Enterprise IT Leaders: Preparing for Hybrid, Future of Work

Enterprise IT Leaders: Preparing for Hybrid, Future of Work

Whether planning for all in-person, all remote, or a hybrid of the two, video collaboration has proven its worth and is here to stay, execs say. 

 Source: No Jitter

 

The future of communications and collaboration at times can feel both known and unknown. On one hand, many enterprises are betting on hybrid, investing in tools to improve collaboration among a mix of in-office and remote employees. On the other hand, other enterprises are planning to stay all remote, pointing to gains in worker productivity, and as such are looking at technology roadmaps from that perspective. And others still are making their decisions around the day all workers return full-time to the office.

 

No matter where your organization fits on this spectrum, the challenge of rethinking collaboration and communications for the post-pandemic experience is universal. So, what’s on the minds of enterprise IT professionals responsible for these decisions at their companies?

 

IT leaders from across industry verticals (legal, finance, education, energy, and more) have shared suggestions on how they’re approaching the future of work and have adapted to change over the last year. Though each had unique obstacles during the pandemic, several themes and takeaways emerged from the discussion.

  1. Adjusting to Hybrid Work — At Harvard Business School (HBS), the university has applied the hybrid model to the classroom, shared Ron Chandler, CIO at HBS, during one roundtable. It has made the classrooms COVID-19-compliant, turning classrooms into virtual meetings and refreshing video and audio systems and projectors, and has set a cap allowing no more than 25 students to attend a class in person. To determine which students can come in, HBS built an app that serves as a lotto system, which also allows students to barter days with each other. At law firm Arnold & Porter, Vincent Pelly, director of global head of IT infrastructure, is working out the finer points of a hybrid work strategy, but here’s what he knows so far: Employees want more and more collaboration. Toward that end, one technology on his roadmap is the digital whiteboard capability, he said.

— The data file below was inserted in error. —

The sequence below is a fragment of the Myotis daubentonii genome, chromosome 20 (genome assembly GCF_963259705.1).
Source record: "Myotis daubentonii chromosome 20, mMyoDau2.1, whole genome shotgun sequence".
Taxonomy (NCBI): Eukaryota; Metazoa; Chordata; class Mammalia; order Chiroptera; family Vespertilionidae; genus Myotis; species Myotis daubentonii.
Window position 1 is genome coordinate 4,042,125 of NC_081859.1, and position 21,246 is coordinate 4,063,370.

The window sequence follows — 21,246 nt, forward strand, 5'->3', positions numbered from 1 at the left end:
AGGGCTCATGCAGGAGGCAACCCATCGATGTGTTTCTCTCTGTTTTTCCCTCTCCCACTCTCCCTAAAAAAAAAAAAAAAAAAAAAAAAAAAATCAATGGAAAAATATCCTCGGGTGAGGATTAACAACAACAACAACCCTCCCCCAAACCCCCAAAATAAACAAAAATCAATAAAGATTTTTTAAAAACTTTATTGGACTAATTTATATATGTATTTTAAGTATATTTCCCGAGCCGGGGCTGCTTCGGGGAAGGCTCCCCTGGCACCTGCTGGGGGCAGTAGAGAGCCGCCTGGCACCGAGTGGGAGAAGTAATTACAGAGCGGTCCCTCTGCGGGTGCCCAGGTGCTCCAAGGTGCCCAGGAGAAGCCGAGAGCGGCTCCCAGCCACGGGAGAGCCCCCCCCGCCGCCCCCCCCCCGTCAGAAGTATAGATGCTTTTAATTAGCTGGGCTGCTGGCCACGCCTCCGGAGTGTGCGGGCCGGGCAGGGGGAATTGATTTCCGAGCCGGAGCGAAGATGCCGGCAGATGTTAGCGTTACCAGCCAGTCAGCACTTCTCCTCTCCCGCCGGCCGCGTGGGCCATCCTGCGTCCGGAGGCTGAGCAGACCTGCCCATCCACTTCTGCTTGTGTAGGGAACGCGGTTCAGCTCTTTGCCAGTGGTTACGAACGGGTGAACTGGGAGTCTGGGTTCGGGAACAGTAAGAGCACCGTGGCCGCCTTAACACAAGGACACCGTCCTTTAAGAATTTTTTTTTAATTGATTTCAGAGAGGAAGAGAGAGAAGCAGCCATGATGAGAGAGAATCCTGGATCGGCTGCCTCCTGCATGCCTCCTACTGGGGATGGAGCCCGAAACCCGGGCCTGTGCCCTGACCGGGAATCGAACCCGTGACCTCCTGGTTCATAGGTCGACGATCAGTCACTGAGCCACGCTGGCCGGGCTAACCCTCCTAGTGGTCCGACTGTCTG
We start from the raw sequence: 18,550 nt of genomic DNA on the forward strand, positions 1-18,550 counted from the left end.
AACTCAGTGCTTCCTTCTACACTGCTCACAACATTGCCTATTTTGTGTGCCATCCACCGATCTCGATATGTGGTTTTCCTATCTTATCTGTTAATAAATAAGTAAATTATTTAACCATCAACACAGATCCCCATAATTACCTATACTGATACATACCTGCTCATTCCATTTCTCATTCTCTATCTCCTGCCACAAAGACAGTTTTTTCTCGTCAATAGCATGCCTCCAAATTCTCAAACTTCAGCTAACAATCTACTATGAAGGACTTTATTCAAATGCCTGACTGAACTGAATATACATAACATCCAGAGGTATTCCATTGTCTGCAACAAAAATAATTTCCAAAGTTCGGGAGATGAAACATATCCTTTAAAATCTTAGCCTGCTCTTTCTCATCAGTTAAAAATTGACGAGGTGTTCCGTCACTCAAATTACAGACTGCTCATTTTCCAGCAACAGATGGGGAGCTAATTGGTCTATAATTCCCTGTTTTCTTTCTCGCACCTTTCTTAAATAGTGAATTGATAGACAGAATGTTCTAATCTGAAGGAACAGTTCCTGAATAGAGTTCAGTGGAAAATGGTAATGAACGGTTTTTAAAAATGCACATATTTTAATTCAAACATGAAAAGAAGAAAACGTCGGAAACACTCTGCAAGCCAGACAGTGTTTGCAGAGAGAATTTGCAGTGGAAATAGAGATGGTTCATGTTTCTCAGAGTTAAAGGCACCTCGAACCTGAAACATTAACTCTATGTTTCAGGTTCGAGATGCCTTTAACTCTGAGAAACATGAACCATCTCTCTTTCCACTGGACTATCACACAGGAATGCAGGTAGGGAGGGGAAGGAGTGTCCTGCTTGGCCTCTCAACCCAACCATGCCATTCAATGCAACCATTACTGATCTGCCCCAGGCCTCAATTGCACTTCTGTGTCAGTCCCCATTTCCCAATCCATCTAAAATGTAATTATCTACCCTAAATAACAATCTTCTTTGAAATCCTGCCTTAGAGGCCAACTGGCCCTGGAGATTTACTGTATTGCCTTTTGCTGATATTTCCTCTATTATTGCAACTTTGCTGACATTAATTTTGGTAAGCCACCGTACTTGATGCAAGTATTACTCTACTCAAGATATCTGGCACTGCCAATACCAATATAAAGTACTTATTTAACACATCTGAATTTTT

2. Training Employees on Video, How to Collaborate — With more employees working remotely, many enterprises needed to train employees on how to use videoconferencing and other digital tools, and each has its own way of tackling the challenge. At the beginning of the pandemic, many employees at professional services firm Deloitte were just "grabbing all types of things off the market, things that put the rest of the firm at risk," Aaron Roe, CTO of products & solutions and managing director at the firm, said. To counteract this, Roe and his team created an internal portal, called "Collaboration Central," which lists approved digital tools and outlines when to use one over another. It also provides a list of blacklisted tools, he said.
  3. Creating a Video-first Culture — While HSB plans for more students to return in the fall, it is “largely a video culture now" and expects to have more remote students moving forward, Chandler said. At JPMorgan Chase, which had a strong video-first work culture before COVID-19, the video collaboration team will continue looking at how to leverage video in new ways to improve the employee experience, Eugene Pitts, an executive director at the financial institution, said. What we were doing before a year ago just isn't viable anymore," he said.

Whether the future of work is remote, in person, or hybrid, lessons learned over the course of the pandemic will inform how enterprises operate in the months and years to come. But it seems like a safe bet that cloud-based videoconferencing isn’t going away anytime soon.

 

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